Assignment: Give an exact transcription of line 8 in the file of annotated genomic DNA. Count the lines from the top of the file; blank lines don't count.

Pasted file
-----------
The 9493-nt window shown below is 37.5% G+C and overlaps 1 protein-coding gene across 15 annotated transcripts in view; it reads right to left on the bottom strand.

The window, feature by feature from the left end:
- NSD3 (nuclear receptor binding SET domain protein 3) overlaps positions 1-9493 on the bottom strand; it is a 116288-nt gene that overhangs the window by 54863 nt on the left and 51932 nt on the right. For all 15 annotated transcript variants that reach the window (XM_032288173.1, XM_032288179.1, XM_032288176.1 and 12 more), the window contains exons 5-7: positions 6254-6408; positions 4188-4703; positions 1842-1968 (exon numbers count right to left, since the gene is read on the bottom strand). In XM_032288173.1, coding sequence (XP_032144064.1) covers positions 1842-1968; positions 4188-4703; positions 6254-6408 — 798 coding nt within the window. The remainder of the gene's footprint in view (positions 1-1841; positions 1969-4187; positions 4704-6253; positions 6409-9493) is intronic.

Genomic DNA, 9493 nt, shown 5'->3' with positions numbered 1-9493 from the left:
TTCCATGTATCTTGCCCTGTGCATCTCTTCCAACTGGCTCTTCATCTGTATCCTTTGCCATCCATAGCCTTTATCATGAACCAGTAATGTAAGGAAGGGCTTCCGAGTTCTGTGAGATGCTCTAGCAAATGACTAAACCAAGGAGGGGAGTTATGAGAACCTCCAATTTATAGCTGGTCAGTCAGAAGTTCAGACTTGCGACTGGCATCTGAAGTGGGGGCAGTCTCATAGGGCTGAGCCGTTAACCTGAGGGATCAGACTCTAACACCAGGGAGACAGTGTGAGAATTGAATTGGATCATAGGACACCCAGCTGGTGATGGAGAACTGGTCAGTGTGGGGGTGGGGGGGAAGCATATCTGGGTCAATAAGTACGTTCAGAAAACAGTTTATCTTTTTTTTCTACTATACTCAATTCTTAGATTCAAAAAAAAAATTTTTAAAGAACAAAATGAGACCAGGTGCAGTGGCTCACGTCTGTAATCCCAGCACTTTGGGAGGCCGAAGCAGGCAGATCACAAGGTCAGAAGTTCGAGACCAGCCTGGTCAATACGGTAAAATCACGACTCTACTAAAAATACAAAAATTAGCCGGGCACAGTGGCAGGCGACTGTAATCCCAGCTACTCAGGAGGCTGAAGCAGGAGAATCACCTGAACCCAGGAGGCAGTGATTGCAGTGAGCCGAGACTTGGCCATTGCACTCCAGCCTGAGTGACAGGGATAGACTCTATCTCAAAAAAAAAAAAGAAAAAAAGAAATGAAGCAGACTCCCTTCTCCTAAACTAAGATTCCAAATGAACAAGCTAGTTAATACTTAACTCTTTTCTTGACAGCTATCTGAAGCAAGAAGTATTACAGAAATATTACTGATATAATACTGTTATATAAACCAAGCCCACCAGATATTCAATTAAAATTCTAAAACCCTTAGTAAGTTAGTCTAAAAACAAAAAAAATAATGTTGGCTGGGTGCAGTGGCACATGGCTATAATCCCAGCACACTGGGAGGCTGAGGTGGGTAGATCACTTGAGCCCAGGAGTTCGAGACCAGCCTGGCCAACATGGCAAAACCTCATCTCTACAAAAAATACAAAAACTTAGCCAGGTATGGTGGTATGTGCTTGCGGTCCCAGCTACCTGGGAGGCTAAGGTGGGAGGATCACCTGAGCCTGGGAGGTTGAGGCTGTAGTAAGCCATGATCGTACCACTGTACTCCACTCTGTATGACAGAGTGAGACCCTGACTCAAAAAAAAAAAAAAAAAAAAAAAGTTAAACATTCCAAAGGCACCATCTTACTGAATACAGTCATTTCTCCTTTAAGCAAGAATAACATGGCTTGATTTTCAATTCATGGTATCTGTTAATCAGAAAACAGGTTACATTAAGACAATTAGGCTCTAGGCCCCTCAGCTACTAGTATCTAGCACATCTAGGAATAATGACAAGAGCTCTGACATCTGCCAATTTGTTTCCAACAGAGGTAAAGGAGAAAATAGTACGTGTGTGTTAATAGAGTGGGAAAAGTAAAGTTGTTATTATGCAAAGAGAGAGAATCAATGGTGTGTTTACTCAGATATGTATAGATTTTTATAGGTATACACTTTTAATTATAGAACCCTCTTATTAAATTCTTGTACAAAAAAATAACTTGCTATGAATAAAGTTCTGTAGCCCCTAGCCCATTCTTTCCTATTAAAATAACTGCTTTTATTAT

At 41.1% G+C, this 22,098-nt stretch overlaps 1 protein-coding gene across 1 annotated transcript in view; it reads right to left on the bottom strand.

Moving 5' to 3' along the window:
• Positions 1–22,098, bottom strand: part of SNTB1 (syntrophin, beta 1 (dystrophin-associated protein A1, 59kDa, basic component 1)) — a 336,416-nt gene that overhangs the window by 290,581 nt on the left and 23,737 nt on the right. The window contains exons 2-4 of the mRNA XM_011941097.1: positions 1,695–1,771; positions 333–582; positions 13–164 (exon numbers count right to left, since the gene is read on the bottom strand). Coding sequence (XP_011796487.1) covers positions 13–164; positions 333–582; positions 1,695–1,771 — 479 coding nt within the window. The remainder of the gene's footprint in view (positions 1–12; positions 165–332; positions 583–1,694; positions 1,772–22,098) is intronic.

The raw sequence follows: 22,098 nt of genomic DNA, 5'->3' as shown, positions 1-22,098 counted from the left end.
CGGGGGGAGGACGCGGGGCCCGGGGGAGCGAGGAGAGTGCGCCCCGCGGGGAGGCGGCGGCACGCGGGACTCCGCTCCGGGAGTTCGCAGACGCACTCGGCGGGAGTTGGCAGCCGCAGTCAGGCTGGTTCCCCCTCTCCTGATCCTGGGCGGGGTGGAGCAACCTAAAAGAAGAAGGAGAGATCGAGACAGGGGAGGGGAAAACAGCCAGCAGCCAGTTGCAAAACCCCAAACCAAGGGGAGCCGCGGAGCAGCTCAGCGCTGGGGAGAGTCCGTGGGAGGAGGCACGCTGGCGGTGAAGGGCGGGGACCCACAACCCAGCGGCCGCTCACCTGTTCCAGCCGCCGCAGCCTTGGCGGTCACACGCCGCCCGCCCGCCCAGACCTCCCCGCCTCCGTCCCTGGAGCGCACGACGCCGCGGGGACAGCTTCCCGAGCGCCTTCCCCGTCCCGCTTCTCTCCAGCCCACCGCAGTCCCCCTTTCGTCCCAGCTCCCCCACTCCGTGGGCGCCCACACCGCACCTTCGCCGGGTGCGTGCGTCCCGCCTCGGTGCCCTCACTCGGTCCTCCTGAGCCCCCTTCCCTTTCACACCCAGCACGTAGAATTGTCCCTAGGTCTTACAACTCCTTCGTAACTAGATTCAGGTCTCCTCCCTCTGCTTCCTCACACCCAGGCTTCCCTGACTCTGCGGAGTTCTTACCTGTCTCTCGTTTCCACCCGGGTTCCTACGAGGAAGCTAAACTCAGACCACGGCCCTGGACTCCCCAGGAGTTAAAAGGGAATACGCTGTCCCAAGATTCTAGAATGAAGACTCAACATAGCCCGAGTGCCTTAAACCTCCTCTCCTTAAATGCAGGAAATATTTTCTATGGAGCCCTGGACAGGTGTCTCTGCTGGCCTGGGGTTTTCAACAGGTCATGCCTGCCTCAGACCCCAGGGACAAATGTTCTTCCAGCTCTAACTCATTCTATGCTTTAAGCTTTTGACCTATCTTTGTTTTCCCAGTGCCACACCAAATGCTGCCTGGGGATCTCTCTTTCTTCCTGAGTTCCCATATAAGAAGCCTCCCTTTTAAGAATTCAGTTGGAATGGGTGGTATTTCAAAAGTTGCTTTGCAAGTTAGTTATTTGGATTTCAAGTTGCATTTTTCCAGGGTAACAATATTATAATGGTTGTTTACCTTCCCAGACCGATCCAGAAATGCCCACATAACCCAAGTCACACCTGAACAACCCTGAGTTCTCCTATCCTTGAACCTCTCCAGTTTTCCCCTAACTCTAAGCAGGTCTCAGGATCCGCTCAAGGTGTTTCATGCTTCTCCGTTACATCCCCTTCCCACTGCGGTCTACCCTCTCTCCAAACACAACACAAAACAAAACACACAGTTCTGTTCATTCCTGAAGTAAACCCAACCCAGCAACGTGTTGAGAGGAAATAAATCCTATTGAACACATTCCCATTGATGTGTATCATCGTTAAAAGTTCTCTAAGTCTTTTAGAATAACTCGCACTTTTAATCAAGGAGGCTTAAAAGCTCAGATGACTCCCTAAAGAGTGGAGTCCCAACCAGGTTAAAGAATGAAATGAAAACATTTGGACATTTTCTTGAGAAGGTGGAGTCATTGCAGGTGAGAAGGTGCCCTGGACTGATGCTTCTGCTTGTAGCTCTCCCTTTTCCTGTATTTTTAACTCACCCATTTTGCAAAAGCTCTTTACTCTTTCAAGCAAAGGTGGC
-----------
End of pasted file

• Positions 1–22,098, bottom strand: part of SNTB1 (syntrophin, beta 1 (dystrophin-associated protein A1, 59kDa, basic component 1)) — a 336,416-nt gene that overhangs the window by 290,581 nt on the left and 23,737 nt on the right. The window contains exons 2-4 of the mRNA XM_011941097.1: positions 1,695–1,771; positions 333–582; positions 13–164 (exon numbers count right to left, since the gene is read on the bottom strand). Coding sequence (XP_011796487.1) covers positions 13–164; positions 333–582; positions 1,695–1,771 — 479 coding nt within the window. The remainder of the gene's footprint in view (positions 1–12; positions 165–332; positions 583–1,694; positions 1,772–22,098) is intronic.